The Nature of Credit Constraints and Human Capital
This paper studies the nature and impact of credit constraints in the market for human capital. We derive endogenous constraints from the design of government student loan programs and from the limited repayment incentives in private lending markets. These constraints imply cross-sectional patterns for schooling, ability, and family income that are consistent with U.S. data. This contrasts with the standard exogenous constraint model, which predicts a counterfactual negative ability -- schooling relationship for low-income youth. We show that the rising empirical importance of familial wealth and income in determining college attendance (Belley and Lochner 2007) is consistent with increasingly binding credit constraints in the face of rising tuition costs and returns to schooling. Our framework also explains the recent increase in private credit for college as a market response to the rising returns to school.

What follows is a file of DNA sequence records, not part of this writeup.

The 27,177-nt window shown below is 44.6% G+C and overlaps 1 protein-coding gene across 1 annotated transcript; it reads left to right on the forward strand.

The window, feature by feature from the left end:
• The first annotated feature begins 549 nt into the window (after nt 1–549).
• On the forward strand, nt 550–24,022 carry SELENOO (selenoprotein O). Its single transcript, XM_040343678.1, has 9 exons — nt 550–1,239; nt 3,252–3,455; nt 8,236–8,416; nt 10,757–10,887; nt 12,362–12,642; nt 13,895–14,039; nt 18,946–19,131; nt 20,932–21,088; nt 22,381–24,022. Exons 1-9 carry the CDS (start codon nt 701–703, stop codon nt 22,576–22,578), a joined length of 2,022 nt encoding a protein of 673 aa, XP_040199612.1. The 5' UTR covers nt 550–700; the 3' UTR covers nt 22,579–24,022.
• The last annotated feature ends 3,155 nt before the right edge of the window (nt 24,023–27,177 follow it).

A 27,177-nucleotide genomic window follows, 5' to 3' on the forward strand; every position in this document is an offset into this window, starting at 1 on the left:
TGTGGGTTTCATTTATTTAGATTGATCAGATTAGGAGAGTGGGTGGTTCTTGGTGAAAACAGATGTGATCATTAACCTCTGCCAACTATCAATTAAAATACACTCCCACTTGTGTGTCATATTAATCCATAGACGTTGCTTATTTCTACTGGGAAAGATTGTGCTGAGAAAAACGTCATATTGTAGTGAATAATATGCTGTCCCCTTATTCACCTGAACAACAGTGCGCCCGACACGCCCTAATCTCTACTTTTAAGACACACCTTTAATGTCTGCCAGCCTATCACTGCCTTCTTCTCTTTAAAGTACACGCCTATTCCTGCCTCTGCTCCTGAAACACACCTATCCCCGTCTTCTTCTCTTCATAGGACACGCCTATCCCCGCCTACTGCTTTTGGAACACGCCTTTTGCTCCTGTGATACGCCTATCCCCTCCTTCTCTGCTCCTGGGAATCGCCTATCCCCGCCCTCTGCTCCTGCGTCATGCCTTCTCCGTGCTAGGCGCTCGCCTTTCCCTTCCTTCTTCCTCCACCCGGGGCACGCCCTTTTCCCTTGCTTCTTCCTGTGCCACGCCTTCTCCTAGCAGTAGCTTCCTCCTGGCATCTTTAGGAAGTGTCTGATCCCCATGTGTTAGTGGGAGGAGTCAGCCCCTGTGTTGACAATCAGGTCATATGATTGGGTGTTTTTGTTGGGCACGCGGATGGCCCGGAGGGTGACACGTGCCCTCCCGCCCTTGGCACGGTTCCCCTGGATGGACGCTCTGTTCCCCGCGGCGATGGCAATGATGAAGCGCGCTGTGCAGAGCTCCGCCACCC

Document Object Identifier (DOI): 10.3386/w13912
Published: Lance J. Lochner & Alexander Monge-Naranjo, 2011. "The Nature of Credit Constraints and Human Capital," American Economic Review, American Economic Association, vol. 101(6), pages 2487-2529, October.
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